Baileya pleniradiata, Woolly Desert Marigold
Scientific Name: Baileya pleniradiata
Common Name: Woolly Desert Marigold
Also Called: Desertmarigold Baileya, Woolly Desert-marigold
Family: Asteraceae, Sunflower Family
Synonyms: (Baileya multiradiata var. pleniradiata, Baileya perennis)
Duration: Annual, biennial or short-lived perennial.
Size: Up to 18 inches more or less.
Growth Form: Forb/herb; forms clumps of gray woolly plants covered with dense, fine grayish-white hairs, (tomentose) branching at base.
Leaves: Greenish-gray or silvery-green leaves; mostly basal and on lower stems, woolly or canescent; pinnately lobed, up to 3.5 inches; leaves often withering at bloom.
Flower Color: Bright yellow; flower heads solitary; showy, up to 2 inches, radiate heads; flowering stalks mostly naked; 1 to 4 inches long; ray flowers about 50, disk florets numerous; fruit is an achene.
Flowering Season: February to November.
Elevation: 200 to 6,000 feet.
Habitat Preferences: Open sunny areas, plains, mesas, hillsides, roadsides, sandy and gravelly washes.
Recorded Range: Woolly Desert Marigold is found in the southwest United States in AZ, CA, NM, NV and UT, and in northern Baja California and northwest Mexico. It is found throughout most of Arizona.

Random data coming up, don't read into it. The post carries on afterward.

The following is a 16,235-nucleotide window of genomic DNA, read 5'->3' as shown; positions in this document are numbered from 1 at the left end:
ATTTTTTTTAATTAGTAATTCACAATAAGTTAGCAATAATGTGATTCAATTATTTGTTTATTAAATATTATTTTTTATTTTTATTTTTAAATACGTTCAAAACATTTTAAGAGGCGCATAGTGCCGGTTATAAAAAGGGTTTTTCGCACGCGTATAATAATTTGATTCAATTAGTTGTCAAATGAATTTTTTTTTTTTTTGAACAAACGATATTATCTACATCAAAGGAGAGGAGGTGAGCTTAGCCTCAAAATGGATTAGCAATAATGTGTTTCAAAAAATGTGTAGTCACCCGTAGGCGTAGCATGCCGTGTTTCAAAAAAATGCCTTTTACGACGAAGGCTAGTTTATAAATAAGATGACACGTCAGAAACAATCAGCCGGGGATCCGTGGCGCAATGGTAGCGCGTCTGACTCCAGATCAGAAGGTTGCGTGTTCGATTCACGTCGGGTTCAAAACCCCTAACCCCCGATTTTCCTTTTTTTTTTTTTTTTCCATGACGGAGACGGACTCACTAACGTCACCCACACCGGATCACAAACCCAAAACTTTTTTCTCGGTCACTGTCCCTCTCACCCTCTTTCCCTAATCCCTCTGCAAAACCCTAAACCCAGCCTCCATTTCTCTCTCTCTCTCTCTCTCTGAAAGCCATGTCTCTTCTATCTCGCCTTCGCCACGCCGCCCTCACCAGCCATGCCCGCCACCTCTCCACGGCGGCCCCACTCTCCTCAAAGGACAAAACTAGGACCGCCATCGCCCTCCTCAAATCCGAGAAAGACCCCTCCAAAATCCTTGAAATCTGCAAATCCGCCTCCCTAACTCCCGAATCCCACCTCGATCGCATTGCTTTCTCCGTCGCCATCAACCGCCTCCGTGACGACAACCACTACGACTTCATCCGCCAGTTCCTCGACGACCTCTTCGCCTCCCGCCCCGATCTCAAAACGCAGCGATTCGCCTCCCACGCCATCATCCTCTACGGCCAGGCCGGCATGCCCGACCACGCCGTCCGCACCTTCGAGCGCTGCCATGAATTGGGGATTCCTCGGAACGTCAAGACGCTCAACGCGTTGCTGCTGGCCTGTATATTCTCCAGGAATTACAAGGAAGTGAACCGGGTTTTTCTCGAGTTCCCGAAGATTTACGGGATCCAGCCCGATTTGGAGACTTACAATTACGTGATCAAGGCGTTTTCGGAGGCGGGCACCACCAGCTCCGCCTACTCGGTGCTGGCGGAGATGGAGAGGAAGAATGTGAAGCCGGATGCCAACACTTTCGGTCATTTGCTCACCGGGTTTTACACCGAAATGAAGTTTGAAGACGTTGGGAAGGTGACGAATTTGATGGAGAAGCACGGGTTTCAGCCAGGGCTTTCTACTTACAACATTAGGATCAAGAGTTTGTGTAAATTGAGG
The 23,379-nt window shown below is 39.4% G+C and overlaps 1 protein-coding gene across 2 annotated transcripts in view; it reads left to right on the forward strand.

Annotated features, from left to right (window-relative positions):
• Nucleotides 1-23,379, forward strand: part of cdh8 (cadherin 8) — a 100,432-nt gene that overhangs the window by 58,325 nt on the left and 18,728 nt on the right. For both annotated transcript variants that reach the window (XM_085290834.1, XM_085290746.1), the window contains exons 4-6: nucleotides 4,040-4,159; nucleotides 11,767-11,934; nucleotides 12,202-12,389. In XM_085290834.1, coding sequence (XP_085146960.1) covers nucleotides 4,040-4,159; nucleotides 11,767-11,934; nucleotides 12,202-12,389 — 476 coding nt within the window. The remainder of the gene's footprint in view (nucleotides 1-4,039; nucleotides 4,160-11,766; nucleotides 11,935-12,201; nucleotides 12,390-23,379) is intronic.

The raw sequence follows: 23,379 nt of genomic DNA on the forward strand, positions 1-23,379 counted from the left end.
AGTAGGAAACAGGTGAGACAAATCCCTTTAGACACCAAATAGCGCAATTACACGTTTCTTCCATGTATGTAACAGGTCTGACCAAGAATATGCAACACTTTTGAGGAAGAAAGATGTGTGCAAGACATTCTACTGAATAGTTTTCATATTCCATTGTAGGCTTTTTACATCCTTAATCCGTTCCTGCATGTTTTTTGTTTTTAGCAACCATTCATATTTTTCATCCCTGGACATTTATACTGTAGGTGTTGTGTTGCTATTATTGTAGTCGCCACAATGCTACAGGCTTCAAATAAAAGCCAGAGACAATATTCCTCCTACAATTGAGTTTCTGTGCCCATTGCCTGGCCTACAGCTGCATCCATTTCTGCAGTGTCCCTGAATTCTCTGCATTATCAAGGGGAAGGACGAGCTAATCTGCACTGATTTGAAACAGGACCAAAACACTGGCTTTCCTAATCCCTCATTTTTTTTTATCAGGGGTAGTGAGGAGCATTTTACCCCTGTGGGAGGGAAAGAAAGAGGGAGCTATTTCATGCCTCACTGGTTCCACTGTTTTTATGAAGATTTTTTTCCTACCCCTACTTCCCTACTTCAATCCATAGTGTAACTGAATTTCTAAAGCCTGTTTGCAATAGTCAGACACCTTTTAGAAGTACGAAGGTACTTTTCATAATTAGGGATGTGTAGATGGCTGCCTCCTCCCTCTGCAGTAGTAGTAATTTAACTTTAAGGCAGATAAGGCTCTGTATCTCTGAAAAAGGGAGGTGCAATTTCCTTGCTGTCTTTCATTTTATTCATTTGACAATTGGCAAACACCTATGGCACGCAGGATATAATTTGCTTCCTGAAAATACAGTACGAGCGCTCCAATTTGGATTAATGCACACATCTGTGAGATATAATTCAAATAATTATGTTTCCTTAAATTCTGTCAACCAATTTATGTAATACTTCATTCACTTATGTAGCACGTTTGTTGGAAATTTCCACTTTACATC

U.S. Weed Information: No data available.
Invasive/Noxious Weed Information: No data available.
Wetland Indicator: No data available.
Threatened/Endangered Information: No data available.
In the Southwestern United States, Arizona there are 3 species of , in California there are 3 species, Nevada has 2 species, New Mexico has 2 species, Texas has 1 species, Utah has 3 species. All data is approximate and subject to taxonomic changes.
Comments:Woolly Desert Marigold is a yellow, showy daisy-like flower throughout much of Arizona but more common in the southern part of the state. It is very similar and somewhat difficult to distinguish from its closely related sister Desert Marigold, Baileya multiradiata, Woolly Desert Marigold however has shorter, more oval ray flowers and fewer disk flowers. According to Flora of North America, both species can be observed in the area and hybrids have not been recorded. I have also observed this to be the case.